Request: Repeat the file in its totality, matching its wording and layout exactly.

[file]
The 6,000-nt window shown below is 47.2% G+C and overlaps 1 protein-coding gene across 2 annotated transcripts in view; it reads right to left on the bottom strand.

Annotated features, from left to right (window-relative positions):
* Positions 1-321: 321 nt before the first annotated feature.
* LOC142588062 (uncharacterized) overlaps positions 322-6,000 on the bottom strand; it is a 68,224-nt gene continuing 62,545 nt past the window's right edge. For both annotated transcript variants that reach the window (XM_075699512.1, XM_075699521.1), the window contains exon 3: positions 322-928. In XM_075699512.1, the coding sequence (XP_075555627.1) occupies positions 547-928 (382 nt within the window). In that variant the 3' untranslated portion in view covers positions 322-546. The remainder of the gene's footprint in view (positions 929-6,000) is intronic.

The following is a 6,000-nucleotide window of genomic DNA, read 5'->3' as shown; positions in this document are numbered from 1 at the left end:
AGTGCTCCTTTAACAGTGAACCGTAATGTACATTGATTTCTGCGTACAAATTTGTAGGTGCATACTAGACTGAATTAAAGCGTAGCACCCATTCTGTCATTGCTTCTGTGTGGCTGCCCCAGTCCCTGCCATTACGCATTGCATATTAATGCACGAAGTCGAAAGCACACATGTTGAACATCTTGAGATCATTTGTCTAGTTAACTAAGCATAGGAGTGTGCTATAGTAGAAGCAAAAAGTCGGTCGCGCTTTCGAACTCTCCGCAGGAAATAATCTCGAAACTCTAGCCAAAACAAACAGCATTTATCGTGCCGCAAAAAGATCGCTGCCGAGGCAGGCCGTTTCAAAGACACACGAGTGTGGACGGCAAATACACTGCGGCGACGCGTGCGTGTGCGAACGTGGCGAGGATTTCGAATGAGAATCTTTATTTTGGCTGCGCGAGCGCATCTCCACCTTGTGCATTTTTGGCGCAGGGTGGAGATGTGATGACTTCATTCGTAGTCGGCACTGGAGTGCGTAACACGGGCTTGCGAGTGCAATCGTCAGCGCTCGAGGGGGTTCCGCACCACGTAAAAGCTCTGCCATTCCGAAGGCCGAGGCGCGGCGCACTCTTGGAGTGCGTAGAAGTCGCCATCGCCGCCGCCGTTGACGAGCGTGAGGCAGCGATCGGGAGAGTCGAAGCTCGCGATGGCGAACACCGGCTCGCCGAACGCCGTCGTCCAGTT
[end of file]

The 6,000-nt window shown below is 47.2% G+C and overlaps 1 protein-coding gene across 2 annotated transcripts in view; it reads right to left on the bottom strand.

Annotated features, from left to right (window-relative positions):
* Positions 1-321: 321 nt before the first annotated feature.
* LOC142588062 (uncharacterized) overlaps positions 322-6,000 on the bottom strand; it is a 68,224-nt gene continuing 62,545 nt past the window's right edge. For both annotated transcript variants that reach the window (XM_075699512.1, XM_075699521.1), the window contains exon 3: positions 322-928. In XM_075699512.1, the coding sequence (XP_075555627.1) occupies positions 547-928 (382 nt within the window). In that variant the 3' untranslated portion in view covers positions 322-546. The remainder of the gene's footprint in view (positions 929-6,000) is intronic.

The following is a 6,000-nucleotide window of genomic DNA, read 5'->3' as shown; positions in this document are numbered from 1 at the left end:
AGTGCTCCTTTAACAGTGAACCGTAATGTACATTGATTTCTGCGTACAAATTTGTAGGTGCATACTAGACTGAATTAAAGCGTAGCACCCATTCTGTCATTGCTTCTGTGTGGCTGCCCCAGTCCCTGCCATTACGCATTGCATATTAATGCACGAAGTCGAAAGCACACATGTTGAACATCTTGAGATCATTTGTCTAGTTAACTAAGCATAGGAGTGTGCTATAGTAGAAGCAAAAAGTCGGTCGCGCTTTCGAACTCTCCGCAGGAAATAATCTCGAAACTCTAGCCAAAACAAACAGCATTTATCGTGCCGCAAAAAGATCGCTGCCGAGGCAGGCCGTTTCAAAGACACACGAGTGTGGACGGCAAATACACTGCGGCGACGCGTGCGTGTGCGAACGTGGCGAGGATTTCGAATGAGAATCTTTATTTTGGCTGCGCGAGCGCATCTCCACCTTGTGCATTTTTGGCGCAGGGTGGAGATGTGATGACTTCATTCGTAGTCGGCACTGGAGTGCGTAACACGGGCTTGCGAGTGCAATCGTCAGCGCTCGAGGGGGTTCCGCACCACGTAAAAGCTCTGCCATTCCGAAGGCCGAGGCGCGGCGCACTCTTGGAGTGCGTAGAAGTCGCCATCGCCGCCGCCGTTGACGAGCGTGAGGCAGCGATCGGGAGAGTCGAAGCTCGCGATGGCGAACACCGGCTCGCCGAACGCCGTCGTCCAGTT